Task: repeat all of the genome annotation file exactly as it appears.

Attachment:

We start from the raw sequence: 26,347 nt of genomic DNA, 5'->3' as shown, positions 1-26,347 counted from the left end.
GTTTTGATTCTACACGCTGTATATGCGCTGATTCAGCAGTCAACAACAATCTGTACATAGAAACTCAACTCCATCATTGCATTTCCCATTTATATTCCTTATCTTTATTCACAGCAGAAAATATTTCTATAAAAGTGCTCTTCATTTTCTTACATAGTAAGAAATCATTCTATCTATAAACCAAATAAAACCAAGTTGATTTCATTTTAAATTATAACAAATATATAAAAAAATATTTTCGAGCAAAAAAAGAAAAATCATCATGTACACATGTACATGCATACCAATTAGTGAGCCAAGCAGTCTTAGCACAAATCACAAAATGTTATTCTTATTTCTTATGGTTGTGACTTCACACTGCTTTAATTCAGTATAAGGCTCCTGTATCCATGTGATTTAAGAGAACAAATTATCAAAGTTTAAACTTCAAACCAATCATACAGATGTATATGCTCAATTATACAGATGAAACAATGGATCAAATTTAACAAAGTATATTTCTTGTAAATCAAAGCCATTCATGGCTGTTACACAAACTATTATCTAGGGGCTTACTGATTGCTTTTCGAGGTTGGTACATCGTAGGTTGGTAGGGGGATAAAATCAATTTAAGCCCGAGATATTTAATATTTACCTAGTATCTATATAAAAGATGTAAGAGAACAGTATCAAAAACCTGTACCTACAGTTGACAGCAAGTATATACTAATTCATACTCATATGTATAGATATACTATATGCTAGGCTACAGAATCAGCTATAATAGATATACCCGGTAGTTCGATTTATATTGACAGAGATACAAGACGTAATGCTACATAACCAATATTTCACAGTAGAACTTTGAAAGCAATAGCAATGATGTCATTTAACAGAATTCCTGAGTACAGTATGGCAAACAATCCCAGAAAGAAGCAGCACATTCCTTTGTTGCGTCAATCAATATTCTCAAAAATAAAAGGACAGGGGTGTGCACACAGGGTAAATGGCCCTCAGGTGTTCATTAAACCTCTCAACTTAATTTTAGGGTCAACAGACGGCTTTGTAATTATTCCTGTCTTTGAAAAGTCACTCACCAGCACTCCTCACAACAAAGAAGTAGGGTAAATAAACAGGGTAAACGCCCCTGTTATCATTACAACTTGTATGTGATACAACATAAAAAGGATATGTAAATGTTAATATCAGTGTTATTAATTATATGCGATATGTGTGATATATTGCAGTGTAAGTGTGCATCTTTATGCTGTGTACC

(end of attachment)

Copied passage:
We start from the raw sequence: 26,347 nt of genomic DNA, 5'->3' as shown, positions 1-26,347 counted from the left end.
GTTTTGATTCTACACGCTGTATATGCGCTGATTCAGCAGTCAACAACAATCTGTACATAGAAACTCAACTCCATCATTGCATTTCCCATTTATATTCCTTATCTTTATTCACAGCAGAAAATATTTCTATAAAAGTGCTCTTCATTTTCTTACATAGTAAGAAATCATTCTATCTATAAACCAAATAAAACCAAGTTGATTTCATTTTAAATTATAACAAATATATAAAAAAATATTTTCGAGCAAAAAAAGAAAAATCATCATGTACACATGTACATGCATACCAATTAGTGAGCCAAGCAGTCTTAGCACAAATCACAAAATGTTATTCTTATTTCTTATGGTTGTGACTTCACACTGCTTTAATTCAGTATAAGGCTCCTGTATCCATGTGATTTAAGAGAACAAATTATCAAAGTTTAAACTTCAAACCAATCATACAGATGTATATGCTCAATTATACAGATGAAACAATGGATCAAATTTAACAAAGTATATTTCTTGTAAATCAAAGCCATTCATGGCTGTTACACAAACTATTATCTAGGGGCTTACTGATTGCTTTTCGAGGTTGGTACATCGTAGGTTGGTAGGGGGATAAAATCAATTTAAGCCCGAGATATTTAATATTTACCTAGTATCTATATAAAAGATGTAAGAGAACAGTATCAAAAACCTGTACCTACAGTTGACAGCAAGTATATACTAATTCATACTCATATGTATAGATATACTATATGCTAGGCTACAGAATCAGCTATAATAGATATACCCGGTAGTTCGATTTATATTGACAGAGATACAAGACGTAATGCTACATAACCAATATTTCACAGTAGAACTTTGAAAGCAATAGCAATGATGTCATTTAACAGAATTCCTGAGTACAGTATGGCAAACAATCCCAGAAAGAAGCAGCACATTCCTTTGTTGCGTCAATCAATATTCTCAAAAATAAAAGGACAGGGGTGTGCACACAGGGTAAATGGCCCTCAGGTGTTCATTAAACCTCTCAACTTAATTTTAGGGTCAACAGACGGCTTTGTAATTATTCCTGTCTTTGAAAAGTCACTCACCAGCACTCCTCACAACAAAGAAGTAGGGTAAATAAACAGGGTAAACGCCCCTGTTATCATTACAACTTGTATGTGATACAACATAAAAAGGATATGTAAATGTTAATATCAGTGTTATTAATTATATGCGATATGTGTGATATATTGCAGTGTAAGTGTGCATCTTTATGCTGTGTACC